What is an artist residency?
Artists, writers and any other kind of creatives are usually busy people like everybody else; working, writing applications, doing side work in order to pay the bills, on top of all their personal duties. This may get to the point where an artist gets encumbered in their routines and so face real problems in producing actual creative work.
This is where an artist residency comes in as a viable solution. It is an opportunity provided by a host organisation that enables a guest artist to work in a new environment, often away from the restrictions and pressures of their everyday lives. Artist residencies are about providing the time and space for a guest artist to develop their work and creatively explore new ideas.
Thus, an artist gets a chance to escape their casual routines and immerse themselves in a space that is new and inspiring to stimulate their creativity and motivation, which in turn results in creative productivity.
Epic Residencies connected Slovakia, Norway and Iceland
For over two years, Epic Residencies has connected three writer residency programmes: Tou in Stavanger, Skriðuklaustur in eastern Iceland and Literary Residencies Kosice in Slovakia.
The aim of Epic Residencies was to bring the literary worlds of Iceland, Norway and Slovakia closer together through exchange and to offer space for concentrated work for writers and translators from these countries. Authors working in any literary genre (prose, poetry, literary essay, experimental work, script writing, etc) and to translators of literature could apply. The project is built upon the values of intercultural exchange, gender equality, the importance of minority experiences and a diversity of voices in literature.
In 2022 and 2023, a total of eight residencies for writers and translators from Iceland and Norway (four from Iceland and four from Norway) have taken place in Košice, Slovakia. During the same period, eight creatives from Slovakia have had residencies in Iceland and Norway (four in each of the countries).
Events in the three partner countries
During the course of the project, three study trips for the project management were organised where the goal was to exchange experiences, knowledge and best practices as well as get to know the project participants, collaborators and the partner countries. As part of the study trips, several open events were organised, which were directly linked to the project.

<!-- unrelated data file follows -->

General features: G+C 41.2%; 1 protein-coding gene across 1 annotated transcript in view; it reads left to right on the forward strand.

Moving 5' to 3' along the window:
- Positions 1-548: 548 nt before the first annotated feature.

Photo: A reading during the Literary festival in Reykjavik.
In Iceland, as part of the Reykjavik Literature Festival, an off-venue event was organised by the Epic Residencies project: «Not being heard is no reason for silence». This event was arranged in a form of readings and discussion, focusing on foreign- born writers in Iceland and the status of literature in Slovakia and Central Europe compared to Iceland.
In Stavanger, during the international literary festival Kapittel, we arranged two events: a discussion between a previous resident Michal Tallo (SK) and Marjam Idriss (NO) about writing in the aftermath of terrorist attacks towards queer people. Another event, «Dreaming in strange houses» was organized here at Tou, where poet and co-founder of a residency programme in Kosice, Juliana Sokolová, talked to poets and previous residents. This encouraged reflections on their practices and experiences of writing «elsewhere» and its relation to the politics of daily life.
Photo: former resident Michal Tallo takes part in the event in collaboration with Kapittel.
The closing conference for the project is planned on the first quarter of 2024 in Bratislava.
The impact of the project
After their finished residencies, the authors shared their expectations and experiences in a form of a short report. Their expectations were to focus on their work and to exchange experiences with local and foreign writers. They wanted to engage with the new environment in a more meaningful way. In the end, time and space dedicated to their specific area of interest were most valuable resources they had been offered.
At the same time, all the writers had different specific tasks which involved both research and producing work. The actual work done might have varied, but the general response was that they had done more than they had expected in a short period of 3-4 weeks.
«The less-than-3 week period I spent in Košice was the most productive writing time of my life. I finished 3 books.» – Álvaro Seiça (NO)
The English translation of Michal Tallo’s (SK) short story, which he worked on during his residency in Stavanger and which has been translated for his reading at Kapittel, was accepted for publication by the Glasgow Review of Books.
Kristin Omarsdottir’s (IS) historical novel «Modurast: Oddny», which she worked on during her residency in Kosice, is being published in Iceland this November. Kristin said: «Kosice changed everything for the upcoming book».
Although this project is coming to an end, residency programmes will remain to be an important part of the way we operate at Tou, and we will continue to look for opportunities to make them more available for motivated creative professionals.
In the meantime, if you are interested to learn more about other opportunities for artist residencies, please check RES ARTIS.
The project got support from Iceland, Liechtenstein and Norway through the EEA Grants and has been co-financed from the State Budget of the Slovak Republic and the LITA Fund.